Our minds are a powerful tool. While we use our brains to interpret, understand, and react to certain situations, our mind can sometimes run wild allowing us to believe something that is a mere figment of our imagination. Apparently, according to a study conducted by the Association for Psychological Science, you can be convicted you committed a crime that never existed, and even spew details of how this crime played out. Don’t believe it? Here’s what criminal defense attorneys in South Carolina want you to know.
On January 20, 2016, Counter Current News shared a story based on research and studies that stated “most people can be convinced they committed a non-existent crime in only 3 hours.” What does this mean for the justice system?
Well, with the large number of individuals being criminally charged throughout the entire state of South Carolina, chances are a percentage of those found guilty were actually free from guilt, although they still were sentenced and fined for the alleged offense.
Police interrogators are remarkable individuals with their strategic tactics used to question people who possibly were involved in a crime, however, do they use their manipulating strategies to possibly make someone believe they actually did something wrong? For one thing, this is why having a criminal defense lawyer in South Carolina alongside of you the moment you learn of this allegation can prevent you from speaking on something you aren’t too sure of or clear about, resulting in a false story, yet faced with very real charges.
But how can someone make up a scenario in their mind that never occurred, and accept the fault for a crime that merely never took place?
According to this study led by a psychological scientist from the University of Bedfordshire in the UK, she mentioned that if an individual is questioned by police in the right manner, they “often fabricate stories in their minds.” And as many of you know, our minds can sometimes take control and lead us to believe one thing that simply isn’t true, or never even existed.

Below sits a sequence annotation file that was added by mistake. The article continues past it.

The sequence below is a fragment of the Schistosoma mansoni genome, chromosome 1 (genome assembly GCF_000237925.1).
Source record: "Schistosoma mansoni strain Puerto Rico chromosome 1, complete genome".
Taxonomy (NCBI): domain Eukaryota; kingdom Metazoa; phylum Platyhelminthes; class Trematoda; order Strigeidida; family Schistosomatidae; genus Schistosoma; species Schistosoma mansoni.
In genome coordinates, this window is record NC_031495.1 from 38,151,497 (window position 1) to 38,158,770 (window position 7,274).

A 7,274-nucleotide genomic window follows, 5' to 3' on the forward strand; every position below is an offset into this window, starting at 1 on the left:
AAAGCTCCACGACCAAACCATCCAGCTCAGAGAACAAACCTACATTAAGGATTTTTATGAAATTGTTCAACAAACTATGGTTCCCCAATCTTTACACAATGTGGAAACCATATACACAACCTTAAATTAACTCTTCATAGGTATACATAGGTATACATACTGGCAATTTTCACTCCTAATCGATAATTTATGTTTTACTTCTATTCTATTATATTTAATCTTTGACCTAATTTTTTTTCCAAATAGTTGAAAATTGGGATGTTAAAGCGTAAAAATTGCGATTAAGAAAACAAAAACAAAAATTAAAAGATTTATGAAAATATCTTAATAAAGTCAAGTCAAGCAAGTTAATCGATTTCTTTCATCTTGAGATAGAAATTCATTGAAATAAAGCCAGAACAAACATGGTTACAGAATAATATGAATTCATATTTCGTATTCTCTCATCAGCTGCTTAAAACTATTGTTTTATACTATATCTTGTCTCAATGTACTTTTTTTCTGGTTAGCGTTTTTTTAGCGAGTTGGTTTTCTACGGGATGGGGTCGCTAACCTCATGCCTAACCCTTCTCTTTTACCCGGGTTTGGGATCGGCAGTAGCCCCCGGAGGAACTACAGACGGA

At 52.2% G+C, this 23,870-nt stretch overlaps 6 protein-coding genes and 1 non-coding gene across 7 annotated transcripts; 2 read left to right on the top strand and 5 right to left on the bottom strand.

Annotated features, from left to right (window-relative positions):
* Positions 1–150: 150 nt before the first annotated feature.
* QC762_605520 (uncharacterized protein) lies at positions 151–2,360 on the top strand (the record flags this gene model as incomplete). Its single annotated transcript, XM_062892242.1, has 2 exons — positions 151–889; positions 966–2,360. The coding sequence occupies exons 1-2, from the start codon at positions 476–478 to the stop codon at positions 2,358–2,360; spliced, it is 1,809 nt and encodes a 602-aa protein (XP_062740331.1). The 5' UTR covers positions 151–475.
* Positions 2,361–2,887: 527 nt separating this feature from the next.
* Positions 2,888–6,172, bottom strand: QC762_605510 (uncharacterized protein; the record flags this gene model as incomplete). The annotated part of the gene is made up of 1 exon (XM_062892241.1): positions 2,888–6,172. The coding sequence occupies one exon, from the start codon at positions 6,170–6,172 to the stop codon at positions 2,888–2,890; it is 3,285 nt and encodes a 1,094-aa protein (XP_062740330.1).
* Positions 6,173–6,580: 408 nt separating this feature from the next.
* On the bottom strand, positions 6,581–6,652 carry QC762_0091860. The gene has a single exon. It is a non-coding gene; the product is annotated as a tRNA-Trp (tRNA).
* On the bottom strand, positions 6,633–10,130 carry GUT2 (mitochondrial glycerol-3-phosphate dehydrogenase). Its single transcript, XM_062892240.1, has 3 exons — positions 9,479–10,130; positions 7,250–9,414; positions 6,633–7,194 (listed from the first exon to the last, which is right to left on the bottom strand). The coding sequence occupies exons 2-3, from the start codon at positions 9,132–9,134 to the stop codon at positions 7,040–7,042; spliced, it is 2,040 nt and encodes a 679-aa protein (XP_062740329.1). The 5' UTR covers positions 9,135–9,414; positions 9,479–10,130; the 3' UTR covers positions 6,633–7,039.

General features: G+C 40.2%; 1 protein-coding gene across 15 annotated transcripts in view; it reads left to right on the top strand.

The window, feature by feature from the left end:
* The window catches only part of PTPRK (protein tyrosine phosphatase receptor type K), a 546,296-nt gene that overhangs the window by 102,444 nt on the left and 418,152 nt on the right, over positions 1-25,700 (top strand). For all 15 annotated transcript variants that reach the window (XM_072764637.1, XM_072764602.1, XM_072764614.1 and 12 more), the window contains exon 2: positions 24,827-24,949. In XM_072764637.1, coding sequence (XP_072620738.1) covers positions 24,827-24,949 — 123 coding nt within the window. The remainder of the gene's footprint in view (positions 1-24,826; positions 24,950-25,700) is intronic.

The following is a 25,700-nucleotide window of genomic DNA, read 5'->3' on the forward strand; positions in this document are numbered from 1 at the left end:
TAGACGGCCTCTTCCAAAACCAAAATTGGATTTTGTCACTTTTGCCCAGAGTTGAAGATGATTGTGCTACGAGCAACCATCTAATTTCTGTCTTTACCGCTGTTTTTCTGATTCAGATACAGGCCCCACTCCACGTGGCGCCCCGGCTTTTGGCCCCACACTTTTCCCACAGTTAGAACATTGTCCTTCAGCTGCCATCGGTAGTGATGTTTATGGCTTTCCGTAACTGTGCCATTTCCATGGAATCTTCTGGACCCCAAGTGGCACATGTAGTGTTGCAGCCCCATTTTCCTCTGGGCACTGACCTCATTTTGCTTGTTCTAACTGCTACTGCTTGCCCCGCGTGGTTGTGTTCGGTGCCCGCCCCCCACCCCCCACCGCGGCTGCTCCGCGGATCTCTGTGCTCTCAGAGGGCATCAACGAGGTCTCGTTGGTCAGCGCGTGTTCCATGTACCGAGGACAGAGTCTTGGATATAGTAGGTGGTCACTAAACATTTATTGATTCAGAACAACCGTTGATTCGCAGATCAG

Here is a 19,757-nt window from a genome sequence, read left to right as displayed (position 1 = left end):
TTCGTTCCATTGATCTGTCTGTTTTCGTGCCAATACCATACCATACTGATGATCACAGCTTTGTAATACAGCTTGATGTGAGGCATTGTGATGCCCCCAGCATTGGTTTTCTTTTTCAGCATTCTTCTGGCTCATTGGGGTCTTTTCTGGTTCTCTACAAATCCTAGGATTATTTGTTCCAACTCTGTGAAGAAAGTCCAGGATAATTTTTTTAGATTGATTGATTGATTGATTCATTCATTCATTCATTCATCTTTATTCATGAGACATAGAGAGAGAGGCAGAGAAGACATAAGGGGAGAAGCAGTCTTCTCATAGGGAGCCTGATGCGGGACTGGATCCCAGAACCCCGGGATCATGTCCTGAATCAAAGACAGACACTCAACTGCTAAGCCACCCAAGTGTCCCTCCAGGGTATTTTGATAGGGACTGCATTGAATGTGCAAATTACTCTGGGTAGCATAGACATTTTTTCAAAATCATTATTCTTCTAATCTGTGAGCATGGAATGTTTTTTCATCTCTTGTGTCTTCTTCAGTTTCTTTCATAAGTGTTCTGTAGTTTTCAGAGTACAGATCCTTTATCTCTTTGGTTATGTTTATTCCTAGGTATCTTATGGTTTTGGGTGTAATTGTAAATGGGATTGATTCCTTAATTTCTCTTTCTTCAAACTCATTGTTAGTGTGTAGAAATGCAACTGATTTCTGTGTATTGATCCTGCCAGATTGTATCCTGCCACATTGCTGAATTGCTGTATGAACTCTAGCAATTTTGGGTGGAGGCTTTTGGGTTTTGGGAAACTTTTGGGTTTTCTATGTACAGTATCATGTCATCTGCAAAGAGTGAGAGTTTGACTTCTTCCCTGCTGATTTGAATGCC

She also acknowledged that out of the 60 university students recruited to participate in this study, of the “30 students who were told they’d committed a crime in their teenage years, 71% developed a false memory of the crime.” Does this mean those convicted for a crime could have possibly been fed false representations of the stories leading up to the crime creating a scenario where an individual believes they truly were wrong and guilty?
Criminal defense legal representatives of South Carolina remind you that in the event you are being accused of committing an offense, don’t think you have to prove yourself you are innocent. That is the duty of a highly knowledgeable and trained criminal defense attorney who will clarify the situation, working to have the wrongfully applied charges removed off of your record.
Wrongful convictions occur all the time, and perhaps this can be one reason why many innocent individuals find themselves behind bars rather than being in the comfort of their own home.